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“Roger—at Cornell University, they have an incredible piece of scientific equipment known as the Tunneling Electron Microscope. Now, this microscope is so powerful, that by firing electrons, you can actually see images of the atom, the infinitesimally minute building block of our universe. Roger, if I were using that microscope right now, I still wouldn’t be able to locate my interest in your problem.”

  • Frasier, Season 1, Episode 9, “Selling Out.”


Therapy and mental health became known to me how most of the foundational aspects of life became known to me as a child in the 90s—from television. Specifically, from watching late-night reruns of Frasier. Enthralled with the witty sarcasm and sitcom hijinks, I reveled in the hoity-toity world of Jung and Freud, and the brotherly battle between a “radio shrink” and a private practice psychiatrist. While Frasier doled out sage advice to the hoi polloi over the radio, Niles combed through the mental health struggles of whatever kind of upper-class person could afford to see a shrink in the middle of the workday. (My lower-middle-class self could not relate. I related more to Martin’s beloved, ratty armchair than either Crane brother.)


Problematic class dynamics aside, Frasier added to my repertoire of what I would come to understand later in life as “art as therapy.” Absorbing media was the principal way I sought to understand myself. Daria Morgendorffer (Daria) and Kat Stratford (10 Things I Hate About You) provided the sarcastic, disaffected, feminist armor I wore as a teenager against the encroaching misogyny of womanhood. I collected an arsenal of quips and quirks from the dialogue of Buffy the Vampire Slayer. A slapdash collage of pop culture references made up my personality, because it was safer than reaching out in real life. When I struggled with my mental health growing up, these characters were there to support me without judgment. None of them would scold me for being a moody teenager, critique my developing interests, or cross my boundaries. And, most importantly, this pantheon of fictional characters would never judge me for being queer, which was a part of me that I understood needed to be hidden. Of course, media didn’t let me down here, either. Blockbuster, in all its pre-Netflix glory, allowed me to rent queer films without attracting any attention. Blessedly, the film’s covers, content, and queerness were cleverly disguised in generic, blue-and-white cases. But I’m A Cheerleader! could’ve been about anything, but I knew what it was about, and Graham and Megan knew, and that was enough.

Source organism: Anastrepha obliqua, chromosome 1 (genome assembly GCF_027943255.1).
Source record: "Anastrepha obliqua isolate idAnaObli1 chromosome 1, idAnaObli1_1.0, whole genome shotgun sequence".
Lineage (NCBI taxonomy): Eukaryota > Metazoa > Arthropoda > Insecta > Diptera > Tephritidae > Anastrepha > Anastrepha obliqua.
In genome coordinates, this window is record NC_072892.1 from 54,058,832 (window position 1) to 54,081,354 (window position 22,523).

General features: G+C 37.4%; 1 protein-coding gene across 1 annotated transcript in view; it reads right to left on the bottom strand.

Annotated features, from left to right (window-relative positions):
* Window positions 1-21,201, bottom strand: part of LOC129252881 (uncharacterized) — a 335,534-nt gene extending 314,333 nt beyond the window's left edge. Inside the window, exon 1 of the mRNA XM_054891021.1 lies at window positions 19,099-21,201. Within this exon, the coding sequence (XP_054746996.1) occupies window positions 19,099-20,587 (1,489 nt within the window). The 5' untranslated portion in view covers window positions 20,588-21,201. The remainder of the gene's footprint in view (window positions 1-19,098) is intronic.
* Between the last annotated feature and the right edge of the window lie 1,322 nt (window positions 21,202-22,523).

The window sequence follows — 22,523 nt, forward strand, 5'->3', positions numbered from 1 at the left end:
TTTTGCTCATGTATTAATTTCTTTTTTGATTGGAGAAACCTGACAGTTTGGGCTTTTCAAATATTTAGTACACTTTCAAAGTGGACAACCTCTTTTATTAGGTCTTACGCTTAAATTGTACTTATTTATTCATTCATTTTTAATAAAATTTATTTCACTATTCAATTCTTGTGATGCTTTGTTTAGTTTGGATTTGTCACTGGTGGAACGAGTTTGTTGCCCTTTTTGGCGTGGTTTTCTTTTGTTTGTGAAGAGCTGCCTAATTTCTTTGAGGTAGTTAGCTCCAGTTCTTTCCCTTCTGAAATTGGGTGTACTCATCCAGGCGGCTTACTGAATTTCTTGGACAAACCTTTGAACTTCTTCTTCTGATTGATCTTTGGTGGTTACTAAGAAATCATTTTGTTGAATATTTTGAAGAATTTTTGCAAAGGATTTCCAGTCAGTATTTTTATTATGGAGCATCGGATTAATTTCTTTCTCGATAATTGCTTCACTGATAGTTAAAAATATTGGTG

Of course, the biggest watershed moment of pubescence for any media-obsessed millennial was the introduction of the internet. After enduring long, agonizing minutes of modem shrilling, the internet opened up before me. Suddenly, the longing glances of “heterosexual” female characters in television or film could be explored in depth on, the early oasis for those stranded in the deserts of straight, cis-gender mainstream media. Queer and queer-coded characters, so long sidelined and maligned, flourished online. As such, queer people like me flourished in these spaces, too. I discovered myself in these safe, anonymous places, in these margins of society where misfits blossomed like flowers through the cracks in concrete. It was here, boldly typing away on our lone family computer in the middle of our living room, that I began my journey as a writer. Creating stories in which my favorite female characters fell in love, over and over, without pesky comp-het or the general interference of men. Art as therapy shot out of the tips of my fingers like magic, though I didn’t know it.